We’ve had some fascinating discussions recently with clients and prospective clients. Because of some of those conversations, we’re starting a new series of posts:
The Top 10 Questions You Must Ask Your Agency (or Consultant)!
If you use a consultant or an agency to help with your fundraising or marketing you have to ask these 10 questions…and be happy with the answers you hear back.
Our buddy Jason Alba is running a series of 10 posts on his blog, but the clever guy that he is, he isn’t doing his list in numeric order. Hey, we believe in learning from smart people, so, we’ll do the same.
Number 3 on the list of Top 10 Questions You Must Ask Your Agency:
“What are all the ways you receive or could receive financial benefit or gain because of your work for us? Please include any current or potential commissions, finder’s fees, bonuses and spifs.”
Note: we aren’t saying that anyone or any agency is operating unethically. We’re not saying that any of the ways we describe are wrong. We’re not even saying that these are the only ways agencies or consultants receive financial benefit.
We are saying that a client needs to know everything up front.
For example, you should know if your agency or consultant is making money on the printing they do for you. Commissions are very common in the agency world. We only know of one regular agency that doesn’t accept commissions. Oneicity doesn’t accept any commissions but then we’re not a regular or traditional agency anyway.
One important consideration, if your fundraising consultant is making money on every piece of mail or printing they do for you… do you think it will be easy or natural for them to ever say “let’s mail fewer pieces?” If a company has built its income on commissions from your printing, they have a reason to keep printing more… and more… and more… regardless of what is best for you.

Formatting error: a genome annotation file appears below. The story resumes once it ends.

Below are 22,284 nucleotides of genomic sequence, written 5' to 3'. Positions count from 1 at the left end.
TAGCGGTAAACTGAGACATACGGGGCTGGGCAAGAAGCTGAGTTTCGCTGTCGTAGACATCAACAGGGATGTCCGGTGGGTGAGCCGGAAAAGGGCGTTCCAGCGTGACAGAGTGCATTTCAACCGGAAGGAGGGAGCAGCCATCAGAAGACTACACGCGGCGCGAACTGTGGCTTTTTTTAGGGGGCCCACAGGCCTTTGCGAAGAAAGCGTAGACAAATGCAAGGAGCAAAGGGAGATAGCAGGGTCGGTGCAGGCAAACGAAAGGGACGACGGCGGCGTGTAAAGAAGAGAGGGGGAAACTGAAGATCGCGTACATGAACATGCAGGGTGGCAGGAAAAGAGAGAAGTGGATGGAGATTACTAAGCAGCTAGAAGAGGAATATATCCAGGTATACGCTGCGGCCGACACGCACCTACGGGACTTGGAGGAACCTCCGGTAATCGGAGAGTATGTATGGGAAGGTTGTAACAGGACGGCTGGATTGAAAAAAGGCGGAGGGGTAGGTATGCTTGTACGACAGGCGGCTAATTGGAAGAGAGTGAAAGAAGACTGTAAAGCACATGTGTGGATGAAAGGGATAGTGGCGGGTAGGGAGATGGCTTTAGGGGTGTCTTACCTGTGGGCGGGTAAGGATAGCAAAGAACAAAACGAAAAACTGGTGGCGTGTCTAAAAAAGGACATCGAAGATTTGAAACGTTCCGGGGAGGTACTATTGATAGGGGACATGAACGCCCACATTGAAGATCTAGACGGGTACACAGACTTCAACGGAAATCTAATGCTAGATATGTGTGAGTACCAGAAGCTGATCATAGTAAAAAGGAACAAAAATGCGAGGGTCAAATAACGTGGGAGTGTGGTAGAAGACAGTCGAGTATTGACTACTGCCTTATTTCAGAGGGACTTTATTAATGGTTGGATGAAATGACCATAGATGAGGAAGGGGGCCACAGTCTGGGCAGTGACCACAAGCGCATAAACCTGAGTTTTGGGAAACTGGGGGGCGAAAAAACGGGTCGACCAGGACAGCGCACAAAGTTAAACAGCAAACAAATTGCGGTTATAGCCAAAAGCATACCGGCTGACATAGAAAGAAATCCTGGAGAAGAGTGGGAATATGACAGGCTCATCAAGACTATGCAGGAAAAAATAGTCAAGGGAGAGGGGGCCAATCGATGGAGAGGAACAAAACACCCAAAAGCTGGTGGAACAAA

One clue that you’re paying commissions is if you don’t pay printer invoices. If the agency or consultant bills you for printing, you probably can bet you’re paying a commission.
Alarm bells should go off for you if the agency or consultant owns the printing company they use. YIKES. At the very least insist on competitive bidding so you know you really are getting good pricing. (Please, no hot emails from our agency friends, we’re just saying disclosure is good for everyone, OK?)
What if you’re in a syndication program? That’s sort of like a commission structure and sort of not. Bottom line: as long as you know how the agency makes its money–by printing more and more and more mail pieces for you (I guess that was a little bias showing) then OK. Just understand how the economics of syndication work.
Also, there is the interesting phenomenon of referral payments. Here’s how it works. Company X refers their Client to Service Company Y. Service Company Y has agreed to pay 5% (or whatever) for every referral. Again, there isn’t anything necessarily wrong with this, we just think you need to know that Company X made 5% from Company Y.
A referral should be based on what is best for you as the client. That should be the only consideration. There should be no hidden financial gain for a referral. If you ask for help choosing a service, you should at least know that the company recommending a service to you is receiving a payment for that referral. That might not change your opinion of the referral, but it might be nice to know, right?
The whole point is for you to know exactly what everything costs. If you are doing direct mail, one of the key components to meaningful analysis is to know the real costs–of everything–and to evaluate if there were more efficient options. It really is all about net income!
So, ask your agency or consultant about all the ways they make money from you as a client and get a firm commitment from them that they will disclose to you any time they receive a commission or bonus.
Ask for complete and 100% transparency. That’s what you deserve.
Stay tuned on Fridays for more of the Top 10 Questions You Must Ask Your Agency…(or consultant).
In the meantime, love to hear your thoughts.
(photo credits: Ryan Milani)